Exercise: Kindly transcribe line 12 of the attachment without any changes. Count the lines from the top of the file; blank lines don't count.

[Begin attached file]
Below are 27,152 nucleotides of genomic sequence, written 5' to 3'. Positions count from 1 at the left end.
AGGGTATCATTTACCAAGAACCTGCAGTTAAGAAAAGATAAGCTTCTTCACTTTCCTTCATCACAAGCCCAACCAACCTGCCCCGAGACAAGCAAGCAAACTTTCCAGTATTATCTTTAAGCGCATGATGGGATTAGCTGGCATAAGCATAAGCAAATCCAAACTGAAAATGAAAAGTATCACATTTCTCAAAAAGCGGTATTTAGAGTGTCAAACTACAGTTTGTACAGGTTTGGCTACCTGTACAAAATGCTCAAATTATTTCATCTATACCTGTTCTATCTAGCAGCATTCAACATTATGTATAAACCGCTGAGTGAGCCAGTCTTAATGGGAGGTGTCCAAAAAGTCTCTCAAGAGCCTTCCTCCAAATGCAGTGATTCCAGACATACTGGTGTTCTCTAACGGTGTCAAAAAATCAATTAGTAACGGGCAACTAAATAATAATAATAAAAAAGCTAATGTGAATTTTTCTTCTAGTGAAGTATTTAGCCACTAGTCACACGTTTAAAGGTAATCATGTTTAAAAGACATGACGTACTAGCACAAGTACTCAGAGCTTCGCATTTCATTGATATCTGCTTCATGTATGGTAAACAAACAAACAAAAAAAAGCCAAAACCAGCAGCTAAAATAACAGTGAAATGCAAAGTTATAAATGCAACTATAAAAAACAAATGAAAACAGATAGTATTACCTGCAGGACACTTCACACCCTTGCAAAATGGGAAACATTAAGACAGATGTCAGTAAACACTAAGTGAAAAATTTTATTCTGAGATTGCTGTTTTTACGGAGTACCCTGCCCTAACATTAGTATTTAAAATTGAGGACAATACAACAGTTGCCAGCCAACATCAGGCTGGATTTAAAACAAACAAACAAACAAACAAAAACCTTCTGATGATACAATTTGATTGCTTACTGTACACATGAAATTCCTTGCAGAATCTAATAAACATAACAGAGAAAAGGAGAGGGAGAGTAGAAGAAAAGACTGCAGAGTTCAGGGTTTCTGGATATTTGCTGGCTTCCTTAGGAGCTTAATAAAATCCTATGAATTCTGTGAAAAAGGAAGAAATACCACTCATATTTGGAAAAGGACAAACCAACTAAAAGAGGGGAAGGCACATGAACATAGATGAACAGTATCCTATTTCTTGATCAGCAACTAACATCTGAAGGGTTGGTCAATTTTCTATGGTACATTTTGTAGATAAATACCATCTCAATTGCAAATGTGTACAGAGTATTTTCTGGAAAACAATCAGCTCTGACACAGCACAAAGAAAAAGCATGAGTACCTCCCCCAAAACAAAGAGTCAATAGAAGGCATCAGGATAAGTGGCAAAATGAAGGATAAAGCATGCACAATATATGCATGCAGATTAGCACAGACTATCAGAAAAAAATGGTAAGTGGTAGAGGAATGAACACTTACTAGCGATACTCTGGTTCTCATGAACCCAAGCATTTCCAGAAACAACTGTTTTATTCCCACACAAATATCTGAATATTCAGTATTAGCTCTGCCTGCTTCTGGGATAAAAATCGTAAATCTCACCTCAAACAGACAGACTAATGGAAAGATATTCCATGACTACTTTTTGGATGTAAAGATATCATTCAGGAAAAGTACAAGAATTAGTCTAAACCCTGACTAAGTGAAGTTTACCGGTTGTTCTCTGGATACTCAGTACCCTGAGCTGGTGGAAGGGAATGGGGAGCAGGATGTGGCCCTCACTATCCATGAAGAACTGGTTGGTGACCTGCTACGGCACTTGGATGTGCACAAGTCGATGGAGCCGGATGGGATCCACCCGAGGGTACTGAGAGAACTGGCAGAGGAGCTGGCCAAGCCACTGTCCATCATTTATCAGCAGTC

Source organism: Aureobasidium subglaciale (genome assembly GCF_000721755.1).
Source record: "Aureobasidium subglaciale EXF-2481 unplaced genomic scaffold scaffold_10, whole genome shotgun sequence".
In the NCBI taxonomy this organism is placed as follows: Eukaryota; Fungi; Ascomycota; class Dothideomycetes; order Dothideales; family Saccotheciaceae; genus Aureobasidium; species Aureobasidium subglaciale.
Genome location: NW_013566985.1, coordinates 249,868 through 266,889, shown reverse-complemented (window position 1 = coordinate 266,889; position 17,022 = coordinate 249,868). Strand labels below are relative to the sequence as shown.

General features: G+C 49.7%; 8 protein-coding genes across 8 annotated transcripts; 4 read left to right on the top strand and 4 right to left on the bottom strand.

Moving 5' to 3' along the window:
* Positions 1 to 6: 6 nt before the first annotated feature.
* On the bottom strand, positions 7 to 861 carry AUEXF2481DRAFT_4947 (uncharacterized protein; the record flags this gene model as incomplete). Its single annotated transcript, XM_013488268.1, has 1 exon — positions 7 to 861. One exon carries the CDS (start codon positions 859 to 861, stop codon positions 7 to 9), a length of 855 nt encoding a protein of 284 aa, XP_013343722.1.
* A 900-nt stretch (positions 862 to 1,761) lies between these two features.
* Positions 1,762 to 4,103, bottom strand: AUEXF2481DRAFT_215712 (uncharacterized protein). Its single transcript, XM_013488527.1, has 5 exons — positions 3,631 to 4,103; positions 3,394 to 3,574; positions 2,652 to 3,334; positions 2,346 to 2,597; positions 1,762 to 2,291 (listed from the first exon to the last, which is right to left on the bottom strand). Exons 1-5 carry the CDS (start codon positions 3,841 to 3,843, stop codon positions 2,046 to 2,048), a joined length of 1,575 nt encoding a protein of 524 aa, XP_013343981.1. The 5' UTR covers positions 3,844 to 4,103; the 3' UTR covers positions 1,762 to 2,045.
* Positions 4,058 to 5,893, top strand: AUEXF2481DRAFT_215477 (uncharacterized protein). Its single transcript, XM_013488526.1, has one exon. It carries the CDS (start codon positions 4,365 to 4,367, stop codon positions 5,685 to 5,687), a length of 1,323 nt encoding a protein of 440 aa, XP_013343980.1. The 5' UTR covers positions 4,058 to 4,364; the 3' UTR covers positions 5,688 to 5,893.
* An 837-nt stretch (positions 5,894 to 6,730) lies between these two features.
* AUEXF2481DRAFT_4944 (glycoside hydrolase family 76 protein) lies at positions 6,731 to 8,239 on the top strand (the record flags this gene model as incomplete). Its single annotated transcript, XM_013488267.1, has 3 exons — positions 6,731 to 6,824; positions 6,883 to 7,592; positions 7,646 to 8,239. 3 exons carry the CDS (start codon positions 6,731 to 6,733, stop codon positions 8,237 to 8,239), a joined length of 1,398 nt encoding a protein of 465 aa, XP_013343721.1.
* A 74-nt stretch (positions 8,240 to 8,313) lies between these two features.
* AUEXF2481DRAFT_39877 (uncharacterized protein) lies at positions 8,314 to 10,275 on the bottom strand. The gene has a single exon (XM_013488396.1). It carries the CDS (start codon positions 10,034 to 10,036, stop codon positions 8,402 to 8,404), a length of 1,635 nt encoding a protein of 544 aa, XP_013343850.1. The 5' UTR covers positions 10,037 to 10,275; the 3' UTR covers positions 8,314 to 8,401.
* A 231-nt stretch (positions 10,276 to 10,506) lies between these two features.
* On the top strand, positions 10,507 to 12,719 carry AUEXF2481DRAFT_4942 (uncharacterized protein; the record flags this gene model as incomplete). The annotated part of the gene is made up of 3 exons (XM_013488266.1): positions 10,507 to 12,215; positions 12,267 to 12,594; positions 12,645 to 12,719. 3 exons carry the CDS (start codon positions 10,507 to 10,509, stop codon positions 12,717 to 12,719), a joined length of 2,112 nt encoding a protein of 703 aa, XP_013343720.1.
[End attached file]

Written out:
* Positions 1,762 to 4,103, bottom strand: AUEXF2481DRAFT_215712 (uncharacterized protein). Its single transcript, XM_013488527.1, has 5 exons — positions 3,631 to 4,103; positions 3,394 to 3,574; positions 2,652 to 3,334; positions 2,346 to 2,597; positions 1,762 to 2,291 (listed from the first exon to the last, which is right to left on the bottom strand). Exons 1-5 carry the CDS (start codon positions 3,841 to 3,843, stop codon positions 2,046 to 2,048), a joined length of 1,575 nt encoding a protein of 524 aa, XP_013343981.1. The 5' UTR covers positions 3,844 to 4,103; the 3' UTR covers positions 1,762 to 2,045.